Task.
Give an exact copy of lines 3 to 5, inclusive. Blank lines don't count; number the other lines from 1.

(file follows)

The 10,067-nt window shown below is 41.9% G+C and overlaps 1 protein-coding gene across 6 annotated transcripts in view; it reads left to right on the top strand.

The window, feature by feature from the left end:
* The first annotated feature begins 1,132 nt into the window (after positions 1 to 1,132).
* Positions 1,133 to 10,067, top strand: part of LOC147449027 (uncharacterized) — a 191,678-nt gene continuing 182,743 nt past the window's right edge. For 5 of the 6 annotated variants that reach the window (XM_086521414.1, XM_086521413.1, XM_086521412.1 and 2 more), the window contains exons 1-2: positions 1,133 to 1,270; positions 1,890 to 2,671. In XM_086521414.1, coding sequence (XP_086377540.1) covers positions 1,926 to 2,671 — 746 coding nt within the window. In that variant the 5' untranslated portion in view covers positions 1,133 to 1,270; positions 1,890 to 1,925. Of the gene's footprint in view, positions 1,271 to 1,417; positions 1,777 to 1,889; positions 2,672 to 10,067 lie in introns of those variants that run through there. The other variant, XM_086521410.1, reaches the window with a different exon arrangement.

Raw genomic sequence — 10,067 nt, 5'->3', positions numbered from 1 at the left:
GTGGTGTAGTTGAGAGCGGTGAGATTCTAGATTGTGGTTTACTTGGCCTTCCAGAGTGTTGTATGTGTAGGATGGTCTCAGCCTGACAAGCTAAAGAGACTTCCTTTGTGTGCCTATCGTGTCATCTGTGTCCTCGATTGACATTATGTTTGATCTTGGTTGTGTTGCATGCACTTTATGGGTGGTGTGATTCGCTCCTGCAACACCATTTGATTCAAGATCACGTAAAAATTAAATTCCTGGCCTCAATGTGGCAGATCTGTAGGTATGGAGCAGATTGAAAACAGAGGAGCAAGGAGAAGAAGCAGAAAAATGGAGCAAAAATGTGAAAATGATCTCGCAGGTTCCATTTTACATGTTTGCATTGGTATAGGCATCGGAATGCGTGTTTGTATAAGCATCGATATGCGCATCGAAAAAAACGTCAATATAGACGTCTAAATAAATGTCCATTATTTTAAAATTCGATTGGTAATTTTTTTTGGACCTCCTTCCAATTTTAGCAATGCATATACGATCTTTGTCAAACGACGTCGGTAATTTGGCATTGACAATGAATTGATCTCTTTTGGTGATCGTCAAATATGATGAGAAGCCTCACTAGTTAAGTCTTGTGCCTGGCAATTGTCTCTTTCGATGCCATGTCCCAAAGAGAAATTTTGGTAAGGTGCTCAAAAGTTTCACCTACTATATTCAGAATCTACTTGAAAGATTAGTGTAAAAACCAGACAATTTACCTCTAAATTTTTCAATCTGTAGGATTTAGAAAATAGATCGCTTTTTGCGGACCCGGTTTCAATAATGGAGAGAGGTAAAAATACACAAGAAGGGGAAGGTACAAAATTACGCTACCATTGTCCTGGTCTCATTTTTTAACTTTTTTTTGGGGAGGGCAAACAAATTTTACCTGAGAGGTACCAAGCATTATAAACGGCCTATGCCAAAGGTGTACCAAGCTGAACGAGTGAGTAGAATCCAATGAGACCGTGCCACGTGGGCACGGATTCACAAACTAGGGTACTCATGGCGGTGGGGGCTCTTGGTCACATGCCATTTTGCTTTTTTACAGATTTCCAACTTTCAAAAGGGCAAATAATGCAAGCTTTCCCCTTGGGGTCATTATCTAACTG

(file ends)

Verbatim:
* The first annotated feature begins 1,132 nt into the window (after positions 1 to 1,132).
* Positions 1,133 to 10,067, top strand: part of LOC147449027 (uncharacterized) — a 191,678-nt gene continuing 182,743 nt past the window's right edge. For 5 of the 6 annotated variants that reach the window (XM_086521414.1, XM_086521413.1, XM_086521412.1 and 2 more), the window contains exons 1-2: positions 1,133 to 1,270; positions 1,890 to 2,671. In XM_086521414.1, coding sequence (XP_086377540.1) covers positions 1,926 to 2,671 — 746 coding nt within the window. In that variant the 5' untranslated portion in view covers positions 1,133 to 1,270; positions 1,890 to 1,925. Of the gene's footprint in view, positions 1,271 to 1,417; positions 1,777 to 1,889; positions 2,672 to 10,067 lie in introns of those variants that run through there. The other variant, XM_086521410.1, reaches the window with a different exon arrangement.

Raw genomic sequence — 10,067 nt, 5'->3', positions numbered from 1 at the left: